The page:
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Statoil Puts Maine Offshore Wind Pilot Project on Hold
07/03/2013   Reported By: Susan Sharon

Norwegian energy giant Statoil announced today that it is preparing to put its deep-water, offshore wind energy pilot project indefinitely on hold. The company had previously gotten preliminary approval from the Maine Public Utilities Commission to develop the floating wind park. But in a letter to the PUC, Statoil's vice president for wind business development said a recent amendment approved earlier this month by Maine lawmakers puts the future of a contract for the Hywind Maine project in doubt. Jennifer Mitchell has the story.

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In the letter, Statoil Vice President Lars Johannes Nordli says the company is considering several other locations for the pilot project and "cannot continue to spend its resources on this project without certainty that a contract for the project output will be finalized." The measure passed by the Legislature re-opens bidding for the pilot project to the University of Maine.

"It's unfortunate that the university has been put in this position," says Maine Senate Majority Leader Seth Goodall, who spoke with company representatives by telephone Wednesday morning. Goodall calls Statoil's decision "very disappointing."

The pilot project is intended to put Maine on the map as a worldwide innovator and developer of offshore wind. If successful, it is expected to create hundreds of jobs. But without a partner like Statoil, Goodall says it's unlikely that the University of Maine will be able to develop the pilot project on its own. And he views the recent amendment as a "poison pill" intended to thwart the entire effort.

"The University of Maine is a great research institution, and they have made so much progress in developing cutting-edge technology," Goodall says. "They need a partner, an international company, an investor such as Statoil. The governor has been very clear that he's against Statoil and he's against offshore energy."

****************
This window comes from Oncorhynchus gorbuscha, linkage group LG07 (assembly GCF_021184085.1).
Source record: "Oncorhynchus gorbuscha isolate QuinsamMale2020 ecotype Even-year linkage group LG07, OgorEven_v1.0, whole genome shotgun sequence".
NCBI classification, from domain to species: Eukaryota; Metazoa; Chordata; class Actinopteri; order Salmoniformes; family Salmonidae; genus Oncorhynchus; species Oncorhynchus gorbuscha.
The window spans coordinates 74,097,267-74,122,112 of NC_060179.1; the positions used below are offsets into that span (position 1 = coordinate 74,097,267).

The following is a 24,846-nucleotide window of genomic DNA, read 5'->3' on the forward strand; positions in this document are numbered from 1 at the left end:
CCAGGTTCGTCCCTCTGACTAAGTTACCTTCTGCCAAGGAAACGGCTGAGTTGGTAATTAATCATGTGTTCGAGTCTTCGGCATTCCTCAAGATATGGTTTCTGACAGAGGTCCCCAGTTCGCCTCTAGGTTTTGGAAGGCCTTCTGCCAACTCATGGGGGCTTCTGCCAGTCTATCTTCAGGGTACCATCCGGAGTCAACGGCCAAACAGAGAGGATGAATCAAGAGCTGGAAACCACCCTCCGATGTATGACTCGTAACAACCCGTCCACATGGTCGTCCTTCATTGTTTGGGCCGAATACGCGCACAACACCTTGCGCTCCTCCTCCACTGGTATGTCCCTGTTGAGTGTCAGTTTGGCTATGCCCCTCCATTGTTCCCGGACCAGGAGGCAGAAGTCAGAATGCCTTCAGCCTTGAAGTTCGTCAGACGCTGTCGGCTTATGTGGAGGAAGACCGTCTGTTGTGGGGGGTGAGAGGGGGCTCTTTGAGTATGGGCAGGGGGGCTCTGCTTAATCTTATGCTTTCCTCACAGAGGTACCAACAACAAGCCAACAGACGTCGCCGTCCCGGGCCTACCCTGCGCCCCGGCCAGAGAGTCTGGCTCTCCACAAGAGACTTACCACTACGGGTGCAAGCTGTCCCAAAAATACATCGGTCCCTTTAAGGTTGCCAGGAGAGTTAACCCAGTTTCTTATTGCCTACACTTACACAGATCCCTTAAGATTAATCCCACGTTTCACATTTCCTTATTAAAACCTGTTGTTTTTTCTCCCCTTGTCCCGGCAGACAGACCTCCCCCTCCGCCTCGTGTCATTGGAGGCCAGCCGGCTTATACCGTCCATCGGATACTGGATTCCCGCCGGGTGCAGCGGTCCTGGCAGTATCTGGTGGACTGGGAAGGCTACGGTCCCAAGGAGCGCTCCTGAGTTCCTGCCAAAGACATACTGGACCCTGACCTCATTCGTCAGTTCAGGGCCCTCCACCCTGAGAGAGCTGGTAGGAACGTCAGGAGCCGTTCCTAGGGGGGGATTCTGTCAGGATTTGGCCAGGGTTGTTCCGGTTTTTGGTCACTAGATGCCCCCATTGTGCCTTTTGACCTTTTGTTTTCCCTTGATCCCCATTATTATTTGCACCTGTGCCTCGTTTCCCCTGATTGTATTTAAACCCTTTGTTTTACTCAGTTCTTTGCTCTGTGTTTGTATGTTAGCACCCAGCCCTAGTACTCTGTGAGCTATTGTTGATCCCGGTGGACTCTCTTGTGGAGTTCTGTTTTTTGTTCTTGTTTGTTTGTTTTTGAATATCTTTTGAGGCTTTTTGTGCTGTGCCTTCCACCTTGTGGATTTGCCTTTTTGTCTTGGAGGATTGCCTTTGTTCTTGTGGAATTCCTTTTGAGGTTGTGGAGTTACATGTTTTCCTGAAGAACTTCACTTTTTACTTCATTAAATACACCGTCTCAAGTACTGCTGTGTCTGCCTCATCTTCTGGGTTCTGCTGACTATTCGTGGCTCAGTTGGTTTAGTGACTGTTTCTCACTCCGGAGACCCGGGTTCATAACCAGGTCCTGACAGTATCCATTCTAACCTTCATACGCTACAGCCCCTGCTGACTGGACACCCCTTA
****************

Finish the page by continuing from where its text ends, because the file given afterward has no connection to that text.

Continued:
The measure gives the university until the first of September to submit its own proposal. For his part, Gov. Paul LePage thinks Maine's flagship university should have the ability to compete for a project that's going to benefit the state and beyond, according to his spokeswoman Adrienne Bennett.

And the director of the Governor's Energy Office, Patrick Woodcock, says there are additional factors to consider. "We really should be getting a maximum return on an investment of up to $200 million the ratepayers would be subsidizing. Frankly, when you look at Statoil's term sheet, it did not deliver on a basic requirement of establishing an industrial base to manufacture and develop offshore wind."

Woodcock acknowledges that the project will be a challenge for the university, but he says Mainers are already paying some of the highest rates for electricity in the country and the Statoil project does nothing specific to grow the economy over the long term.

Statoil officials were unable to be reached for comment, but in their letter to the PUC they say they will continue to assess recent changes made to the law and keep the option open to re-initiate the project.

Editor's Note: This story was reported and written by Susan Sharon.



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